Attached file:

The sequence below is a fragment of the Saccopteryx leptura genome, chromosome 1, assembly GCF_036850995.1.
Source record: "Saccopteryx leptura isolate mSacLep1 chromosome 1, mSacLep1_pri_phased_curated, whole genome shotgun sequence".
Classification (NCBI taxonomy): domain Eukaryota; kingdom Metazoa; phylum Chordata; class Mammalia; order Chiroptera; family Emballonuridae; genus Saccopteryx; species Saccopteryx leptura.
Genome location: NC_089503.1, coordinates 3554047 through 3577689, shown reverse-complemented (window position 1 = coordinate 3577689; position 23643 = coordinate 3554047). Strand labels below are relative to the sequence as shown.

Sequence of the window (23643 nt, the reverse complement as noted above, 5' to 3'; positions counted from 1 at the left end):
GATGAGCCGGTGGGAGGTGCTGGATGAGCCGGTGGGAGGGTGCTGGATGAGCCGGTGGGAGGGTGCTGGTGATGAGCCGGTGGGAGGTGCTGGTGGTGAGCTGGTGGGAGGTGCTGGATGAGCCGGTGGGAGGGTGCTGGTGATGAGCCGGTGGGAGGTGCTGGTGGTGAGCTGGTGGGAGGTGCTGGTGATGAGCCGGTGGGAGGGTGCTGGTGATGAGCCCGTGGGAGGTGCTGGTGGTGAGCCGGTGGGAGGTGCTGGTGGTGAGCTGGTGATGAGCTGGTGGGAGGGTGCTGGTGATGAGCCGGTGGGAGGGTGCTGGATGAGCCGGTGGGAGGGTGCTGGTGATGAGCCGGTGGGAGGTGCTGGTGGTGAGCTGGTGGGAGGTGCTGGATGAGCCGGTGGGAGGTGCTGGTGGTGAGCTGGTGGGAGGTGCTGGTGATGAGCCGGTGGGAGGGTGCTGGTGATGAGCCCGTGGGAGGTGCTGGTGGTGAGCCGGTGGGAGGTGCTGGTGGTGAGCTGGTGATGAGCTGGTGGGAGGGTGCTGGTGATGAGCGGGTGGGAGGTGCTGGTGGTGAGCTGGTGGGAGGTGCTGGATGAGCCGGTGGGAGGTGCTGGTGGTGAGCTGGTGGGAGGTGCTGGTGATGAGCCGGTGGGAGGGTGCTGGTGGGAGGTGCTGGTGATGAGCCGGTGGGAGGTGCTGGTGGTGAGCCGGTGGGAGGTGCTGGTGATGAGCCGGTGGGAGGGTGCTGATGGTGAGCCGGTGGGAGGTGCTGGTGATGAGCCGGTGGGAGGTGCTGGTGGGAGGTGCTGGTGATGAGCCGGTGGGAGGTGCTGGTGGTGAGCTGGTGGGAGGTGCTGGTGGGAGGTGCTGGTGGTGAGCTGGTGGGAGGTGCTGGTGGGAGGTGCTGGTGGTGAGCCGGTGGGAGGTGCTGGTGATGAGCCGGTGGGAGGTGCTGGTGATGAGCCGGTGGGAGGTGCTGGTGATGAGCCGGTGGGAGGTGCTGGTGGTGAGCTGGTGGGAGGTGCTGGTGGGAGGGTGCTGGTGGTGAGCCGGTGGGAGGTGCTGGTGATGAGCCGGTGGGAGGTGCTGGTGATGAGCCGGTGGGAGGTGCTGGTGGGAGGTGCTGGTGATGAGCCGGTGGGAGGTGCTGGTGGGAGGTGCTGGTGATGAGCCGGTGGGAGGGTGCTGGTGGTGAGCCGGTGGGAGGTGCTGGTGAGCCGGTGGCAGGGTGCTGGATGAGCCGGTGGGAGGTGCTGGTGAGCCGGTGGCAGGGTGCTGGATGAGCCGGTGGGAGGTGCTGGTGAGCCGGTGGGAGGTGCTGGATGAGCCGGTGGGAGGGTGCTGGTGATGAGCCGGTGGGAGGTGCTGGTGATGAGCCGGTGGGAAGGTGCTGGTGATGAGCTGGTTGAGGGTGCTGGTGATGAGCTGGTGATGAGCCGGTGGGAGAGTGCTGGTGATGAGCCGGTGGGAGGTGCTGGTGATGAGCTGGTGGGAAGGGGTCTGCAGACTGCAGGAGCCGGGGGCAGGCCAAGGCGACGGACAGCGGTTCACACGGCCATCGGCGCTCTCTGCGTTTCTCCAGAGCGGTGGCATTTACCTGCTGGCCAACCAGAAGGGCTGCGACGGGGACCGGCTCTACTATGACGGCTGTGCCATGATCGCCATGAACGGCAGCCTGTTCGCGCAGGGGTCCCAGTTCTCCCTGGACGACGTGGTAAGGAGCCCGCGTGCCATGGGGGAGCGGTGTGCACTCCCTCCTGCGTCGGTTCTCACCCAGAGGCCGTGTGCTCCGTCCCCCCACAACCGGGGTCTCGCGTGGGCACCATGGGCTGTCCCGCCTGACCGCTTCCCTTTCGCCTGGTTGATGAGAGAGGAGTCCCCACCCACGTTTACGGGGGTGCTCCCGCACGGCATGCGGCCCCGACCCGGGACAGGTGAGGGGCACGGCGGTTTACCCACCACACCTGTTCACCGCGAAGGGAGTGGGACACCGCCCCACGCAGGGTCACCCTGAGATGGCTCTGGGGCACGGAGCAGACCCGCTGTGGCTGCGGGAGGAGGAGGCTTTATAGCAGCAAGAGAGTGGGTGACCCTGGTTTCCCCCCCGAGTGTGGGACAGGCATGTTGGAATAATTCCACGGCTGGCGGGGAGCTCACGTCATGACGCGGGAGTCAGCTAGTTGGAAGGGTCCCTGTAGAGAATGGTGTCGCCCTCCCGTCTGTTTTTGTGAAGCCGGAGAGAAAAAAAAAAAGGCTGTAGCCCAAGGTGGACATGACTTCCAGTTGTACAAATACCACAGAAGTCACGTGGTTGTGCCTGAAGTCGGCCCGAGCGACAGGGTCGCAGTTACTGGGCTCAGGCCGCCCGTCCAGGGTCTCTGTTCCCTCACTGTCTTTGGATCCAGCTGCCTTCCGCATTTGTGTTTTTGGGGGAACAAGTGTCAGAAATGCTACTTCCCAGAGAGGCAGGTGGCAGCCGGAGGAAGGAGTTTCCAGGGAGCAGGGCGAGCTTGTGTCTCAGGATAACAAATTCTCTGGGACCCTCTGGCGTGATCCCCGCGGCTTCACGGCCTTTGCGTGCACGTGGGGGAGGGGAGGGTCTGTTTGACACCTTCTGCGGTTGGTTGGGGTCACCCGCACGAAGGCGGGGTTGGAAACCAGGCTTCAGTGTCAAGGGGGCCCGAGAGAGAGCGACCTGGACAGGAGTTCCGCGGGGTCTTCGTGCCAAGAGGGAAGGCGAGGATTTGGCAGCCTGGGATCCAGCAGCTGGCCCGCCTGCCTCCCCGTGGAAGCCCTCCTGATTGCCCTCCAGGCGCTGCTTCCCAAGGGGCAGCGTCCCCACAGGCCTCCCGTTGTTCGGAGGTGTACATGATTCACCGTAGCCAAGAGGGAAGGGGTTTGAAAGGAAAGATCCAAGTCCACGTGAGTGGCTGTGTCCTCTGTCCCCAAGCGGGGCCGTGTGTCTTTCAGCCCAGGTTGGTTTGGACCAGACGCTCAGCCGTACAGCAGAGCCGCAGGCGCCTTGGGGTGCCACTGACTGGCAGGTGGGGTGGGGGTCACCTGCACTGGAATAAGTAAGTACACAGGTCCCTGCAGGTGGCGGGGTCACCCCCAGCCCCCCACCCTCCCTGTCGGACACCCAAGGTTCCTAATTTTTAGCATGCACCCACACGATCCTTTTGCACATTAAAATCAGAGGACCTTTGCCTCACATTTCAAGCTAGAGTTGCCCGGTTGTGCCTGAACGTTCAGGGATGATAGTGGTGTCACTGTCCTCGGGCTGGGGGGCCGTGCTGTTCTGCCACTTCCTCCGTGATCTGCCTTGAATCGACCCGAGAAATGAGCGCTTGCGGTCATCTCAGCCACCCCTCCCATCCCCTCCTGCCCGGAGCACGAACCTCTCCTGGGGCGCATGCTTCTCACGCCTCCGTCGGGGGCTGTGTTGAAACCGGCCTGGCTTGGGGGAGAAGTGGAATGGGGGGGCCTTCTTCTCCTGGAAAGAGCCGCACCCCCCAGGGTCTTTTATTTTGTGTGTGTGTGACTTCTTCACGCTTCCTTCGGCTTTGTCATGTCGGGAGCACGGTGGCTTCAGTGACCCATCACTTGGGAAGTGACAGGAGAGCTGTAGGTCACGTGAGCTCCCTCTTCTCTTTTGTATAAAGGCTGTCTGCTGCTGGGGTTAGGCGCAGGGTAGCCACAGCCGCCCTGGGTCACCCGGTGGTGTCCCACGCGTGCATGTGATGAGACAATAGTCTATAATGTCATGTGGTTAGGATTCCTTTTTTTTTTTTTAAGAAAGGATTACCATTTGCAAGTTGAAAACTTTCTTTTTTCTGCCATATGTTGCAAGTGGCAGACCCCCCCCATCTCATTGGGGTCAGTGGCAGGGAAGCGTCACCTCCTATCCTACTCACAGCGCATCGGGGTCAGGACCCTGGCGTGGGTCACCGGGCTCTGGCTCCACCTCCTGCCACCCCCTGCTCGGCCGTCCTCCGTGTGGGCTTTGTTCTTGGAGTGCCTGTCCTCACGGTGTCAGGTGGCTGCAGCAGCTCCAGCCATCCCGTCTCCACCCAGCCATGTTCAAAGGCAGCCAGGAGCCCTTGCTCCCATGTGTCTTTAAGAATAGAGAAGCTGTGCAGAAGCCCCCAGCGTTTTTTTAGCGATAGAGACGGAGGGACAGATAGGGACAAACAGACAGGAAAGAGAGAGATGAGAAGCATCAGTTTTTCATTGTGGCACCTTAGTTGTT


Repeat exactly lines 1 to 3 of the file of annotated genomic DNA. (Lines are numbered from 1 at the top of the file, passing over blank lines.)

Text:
The sequence below is a fragment of the Saccopteryx leptura genome, chromosome 1, assembly GCF_036850995.1.
Source record: "Saccopteryx leptura isolate mSacLep1 chromosome 1, mSacLep1_pri_phased_curated, whole genome shotgun sequence".
Classification (NCBI taxonomy): domain Eukaryota; kingdom Metazoa; phylum Chordata; class Mammalia; order Chiroptera; family Emballonuridae; genus Saccopteryx; species Saccopteryx leptura.